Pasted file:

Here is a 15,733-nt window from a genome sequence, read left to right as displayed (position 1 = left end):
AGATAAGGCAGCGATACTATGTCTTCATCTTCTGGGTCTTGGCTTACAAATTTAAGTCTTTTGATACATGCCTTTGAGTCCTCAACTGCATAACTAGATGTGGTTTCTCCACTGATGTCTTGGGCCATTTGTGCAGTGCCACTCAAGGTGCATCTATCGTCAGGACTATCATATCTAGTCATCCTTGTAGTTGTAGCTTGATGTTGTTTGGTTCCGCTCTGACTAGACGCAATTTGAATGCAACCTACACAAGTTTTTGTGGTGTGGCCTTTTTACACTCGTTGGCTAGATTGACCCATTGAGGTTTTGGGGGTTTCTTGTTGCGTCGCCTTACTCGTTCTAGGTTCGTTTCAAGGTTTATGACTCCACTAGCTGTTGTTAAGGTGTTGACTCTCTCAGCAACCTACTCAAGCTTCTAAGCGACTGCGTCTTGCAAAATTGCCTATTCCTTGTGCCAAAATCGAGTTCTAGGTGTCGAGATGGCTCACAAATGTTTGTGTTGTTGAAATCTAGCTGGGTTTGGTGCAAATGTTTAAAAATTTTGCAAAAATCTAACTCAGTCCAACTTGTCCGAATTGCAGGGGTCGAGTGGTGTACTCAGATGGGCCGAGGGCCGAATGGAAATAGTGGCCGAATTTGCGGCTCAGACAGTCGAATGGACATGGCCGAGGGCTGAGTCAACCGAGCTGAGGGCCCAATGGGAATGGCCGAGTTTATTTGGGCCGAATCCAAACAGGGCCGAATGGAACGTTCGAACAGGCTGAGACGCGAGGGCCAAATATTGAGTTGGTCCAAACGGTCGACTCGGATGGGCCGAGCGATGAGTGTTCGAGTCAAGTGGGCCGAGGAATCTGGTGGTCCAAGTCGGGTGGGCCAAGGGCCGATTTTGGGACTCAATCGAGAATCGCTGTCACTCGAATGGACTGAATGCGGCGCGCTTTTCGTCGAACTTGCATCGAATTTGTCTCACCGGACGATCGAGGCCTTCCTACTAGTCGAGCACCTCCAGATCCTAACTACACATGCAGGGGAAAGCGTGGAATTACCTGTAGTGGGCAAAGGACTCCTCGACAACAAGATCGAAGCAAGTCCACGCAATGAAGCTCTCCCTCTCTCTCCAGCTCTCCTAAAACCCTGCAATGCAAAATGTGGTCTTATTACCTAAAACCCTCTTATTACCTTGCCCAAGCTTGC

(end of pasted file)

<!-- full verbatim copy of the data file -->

Here is a 15,733-nt window from a genome sequence, read left to right as displayed (position 1 = left end):
AGATAAGGCAGCGATACTATGTCTTCATCTTCTGGGTCTTGGCTTACAAATTTAAGTCTTTTGATACATGCCTTTGAGTCCTCAACTGCATAACTAGATGTGGTTTCTCCACTGATGTCTTGGGCCATTTGTGCAGTGCCACTCAAGGTGCATCTATCGTCAGGACTATCATATCTAGTCATCCTTGTAGTTGTAGCTTGATGTTGTTTGGTTCCGCTCTGACTAGACGCAATTTGAATGCAACCTACACAAGTTTTTGTGGTGTGGCCTTTTTACACTCGTTGGCTAGATTGACCCATTGAGGTTTTGGGGGTTTCTTGTTGCGTCGCCTTACTCGTTCTAGGTTCGTTTCAAGGTTTATGACTCCACTAGCTGTTGTTAAGGTGTTGACTCTCTCAGCAACCTACTCAAGCTTCTAAGCGACTGCGTCTTGCAAAATTGCCTATTCCTTGTGCCAAAATCGAGTTCTAGGTGTCGAGATGGCTCACAAATGTTTGTGTTGTTGAAATCTAGCTGGGTTTGGTGCAAATGTTTAAAAATTTTGCAAAAATCTAACTCAGTCCAACTTGTCCGAATTGCAGGGGTCGAGTGGTGTACTCAGATGGGCCGAGGGCCGAATGGAAATAGTGGCCGAATTTGCGGCTCAGACAGTCGAATGGACATGGCCGAGGGCTGAGTCAACCGAGCTGAGGGCCCAATGGGAATGGCCGAGTTTATTTGGGCCGAATCCAAACAGGGCCGAATGGAACGTTCGAACAGGCTGAGACGCGAGGGCCAAATATTGAGTTGGTCCAAACGGTCGACTCGGATGGGCCGAGCGATGAGTGTTCGAGTCAAGTGGGCCGAGGAATCTGGTGGTCCAAGTCGGGTGGGCCAAGGGCCGATTTTGGGACTCAATCGAGAATCGCTGTCACTCGAATGGACTGAATGCGGCGCGCTTTTCGTCGAACTTGCATCGAATTTGTCTCACCGGACGATCGAGGCCTTCCTACTAGTCGAGCACCTCCAGATCCTAACTACACATGCAGGGGAAAGCGTGGAATTACCTGTAGTGGGCAAAGGACTCCTCGACAACAAGATCGAAGCAAGTCCACGCAATGAAGCTCTCCCTCTCTCTCCAGCTCTCCTAAAACCCTGCAATGCAAAATGTGGTCTTATTACCTAAAACCCTCTTATTACCTTGCCCAAGCTTGC